Liturgical Calendar

The church's year

The Liturgical Year

The Christian church has a separate calendar to the secular one called “The liturgical year” which allows events in Jesus’ life and special occasions for the church to be commemorated. Its main celebrations are Christmas and Easter and the date of Easter in particular determines many of the other dates in the calendar as it changes every year. The readings and prayers used in church services reflect the changing church seasons through the litugical year. The colours used in churches on communion tables, hangings and vestments also change to reflect the season. Advent and Lent use purple, Christmas, Epiphany and Easter use white or gold, Pentecost and various other special days use red and ordinary time uses green.

Season Date Sundays
Advent 27th November 2016 The First Sunday of Advent
There are 3 more Sundays in Advent
Christmas Eve
Christmas 25th December Christmas Day
The First Sunday of Christmas
The Second Sunday of Christmas
Epiphany 6th January 2017 Epiphany
The First Sunday of Epiphany – The Baptism of Christ
There are 2 more Sundays in Epiphany
29th January Candlemas – The Presentation of Christ in the Temple
Ordinary Time There are 5 Sundays before Lent
Lent 1st March First day of Lent – Ash Wednesday
5th March The First Sunday of Lent
There are 4 more Sundays in Lent ending on Passion Sunday
26th March Mothering Sunday
2nd April Passion Sunday
9th April Palm Sunday
13th April Maundy Thursday
14th April Good Friday
Easter 16th April Easter Day
There are 5 more Sundays after Easter Day
25th May Ascension Day
The Seventh Sunday of Easter
4th June Pentecost – Whit Sunday
Ordinary Time This is resumed on the Monday following the Day of Pentecost
11th June Trinity Sunday
There are lots of Sundays after Trinity
5th November All Saint’s Day
26th November The Last Sunday after Trinity
The Fourth Sunday before Advent
The Third Sunday before Advent
The Second Sunday before Advent
The Sunday next before Advent – Christ the King

Advent

The season of Advent marks the start of the Christian year, and is a season of expectation and preparation as the Church looks forward to celebrating the birth of Christ.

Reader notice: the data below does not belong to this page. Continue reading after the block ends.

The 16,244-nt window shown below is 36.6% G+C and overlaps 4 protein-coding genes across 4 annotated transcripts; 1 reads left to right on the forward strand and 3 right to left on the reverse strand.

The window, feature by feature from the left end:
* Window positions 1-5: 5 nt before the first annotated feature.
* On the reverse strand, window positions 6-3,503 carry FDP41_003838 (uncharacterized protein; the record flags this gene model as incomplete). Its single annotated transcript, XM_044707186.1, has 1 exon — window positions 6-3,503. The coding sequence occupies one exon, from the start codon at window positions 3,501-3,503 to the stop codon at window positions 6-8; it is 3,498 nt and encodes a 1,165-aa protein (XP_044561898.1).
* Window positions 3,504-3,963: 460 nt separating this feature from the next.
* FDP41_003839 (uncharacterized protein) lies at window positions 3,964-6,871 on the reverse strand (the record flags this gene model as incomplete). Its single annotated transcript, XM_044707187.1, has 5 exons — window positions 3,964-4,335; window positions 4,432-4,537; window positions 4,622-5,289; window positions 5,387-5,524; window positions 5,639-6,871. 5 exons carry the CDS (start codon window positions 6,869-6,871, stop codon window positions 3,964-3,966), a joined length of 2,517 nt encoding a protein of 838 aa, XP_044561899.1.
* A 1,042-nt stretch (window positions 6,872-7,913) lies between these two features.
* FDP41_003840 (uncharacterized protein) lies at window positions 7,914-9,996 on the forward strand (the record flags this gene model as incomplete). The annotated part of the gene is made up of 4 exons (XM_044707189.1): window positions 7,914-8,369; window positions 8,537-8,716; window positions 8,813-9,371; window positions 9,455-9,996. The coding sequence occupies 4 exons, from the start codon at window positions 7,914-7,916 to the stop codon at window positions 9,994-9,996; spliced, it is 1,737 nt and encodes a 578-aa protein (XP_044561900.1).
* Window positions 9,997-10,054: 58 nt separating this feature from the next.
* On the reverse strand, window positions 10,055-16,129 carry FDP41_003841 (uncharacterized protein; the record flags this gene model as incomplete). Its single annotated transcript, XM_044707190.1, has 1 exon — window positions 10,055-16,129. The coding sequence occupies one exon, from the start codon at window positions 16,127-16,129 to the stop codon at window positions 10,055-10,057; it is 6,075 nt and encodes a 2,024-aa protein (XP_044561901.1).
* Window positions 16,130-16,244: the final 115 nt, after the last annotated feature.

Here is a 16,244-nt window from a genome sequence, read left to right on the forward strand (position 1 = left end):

Commercial pressure makes it a hard season to observe but the Church’s preparation for the coming of Christ is a powerful reminder of the real meaning of the season.

Advent falls at the darkest time of the year, and the lighting of candles on the Advent wreath helps us to reflect on Jesus as the Light of God coming into the world.

The Advent Bible readings speak of John the Baptist and then, of Mary, as she prepares to give birth to the Saviour.

Christmas

The celebration of Christ’s birth at Christmas, the incarnation, is one of the two pillars of the Christian year, along with Easter.

Christmas is much more than simply re-telling the story of Jesus’ birth: it is a time when we reflect on what it means for God to born as a human being. One of the titles of Jesus is “Emmanuel” which means “God with us”.

Christians continue to reflect on this for 40 days after Christmas in stark contrast to the secular world!

Epiphany

The Feast of the Epiphany on the 6th January is the celebration of the visit of wise men from the East. In the season of Epiphany Christians continue to reflect on the ways in which Christ reveals himself to be the Son of God: the celebration of the baptism of Christ by John, when the voice from heaven declared Jesus to be God’s beloved Son; and Jesus’s first miracle, when he turned water into wine at a wedding in Cana.

The end of the 40 days of reflection that began at Christmas is marked by Candlemas on February 1st.

Ordinary Time

The Calendar includes two periods of Ordinary Time: an extended period after Pentecost, and a much shorter time between Candlemas and Ash Wednesday. Ordinary time allows for more uninterrupted reading of scripture in sequence and is traditioanlly known as the time for “growing Christians” which is why its liturgical colour is green.

Lent

Ash Wednesday marks the start of observation of Lent the most solemn time of the Christian Year. The season is traditionally marked by self-examination, fasting and preparation for Easter. Its 40 day length reflects the time Jesus spent in the wilderness being tested by Satan.

Christians often use the time for study and self-reflection.

As Holy Week approaches, the atmosphere of the season gets more solemn. Bible readings begin to anticipate the story of Christ’s suffering and death. Holy Week begins with the re-enactment of Christ’s triumphal entry into Jerusalem on Palm Sunday. This is the beginning of a journey which takes us to the Last Supper on Maundy Thursday, and Jesus’ betrayal, trial and crucifixion on Good Friday. Easter Eve is a day like no other, a day of desolation and despair when all seems lost.

Easter

Easter is the most important festival in the Christian year. Traditionally an Easter candle is lit and held aloft with the proclamation: ‘The light of Christ’. This passing from darkness to light offers hope to all the faithful, as the Church celebrates the risen Christ.

The season of Easter is celebrated for fifty days culminating in the feast of Pentecost. On the fortieth day there is the celebration of Christ’s ascension to heaven which marks the end of his earthly ministry. The feast of Pentecost celebrates the account of the Holy Spirit coming on the disciples empowering them for mission and is often referred to as the birthday of the church.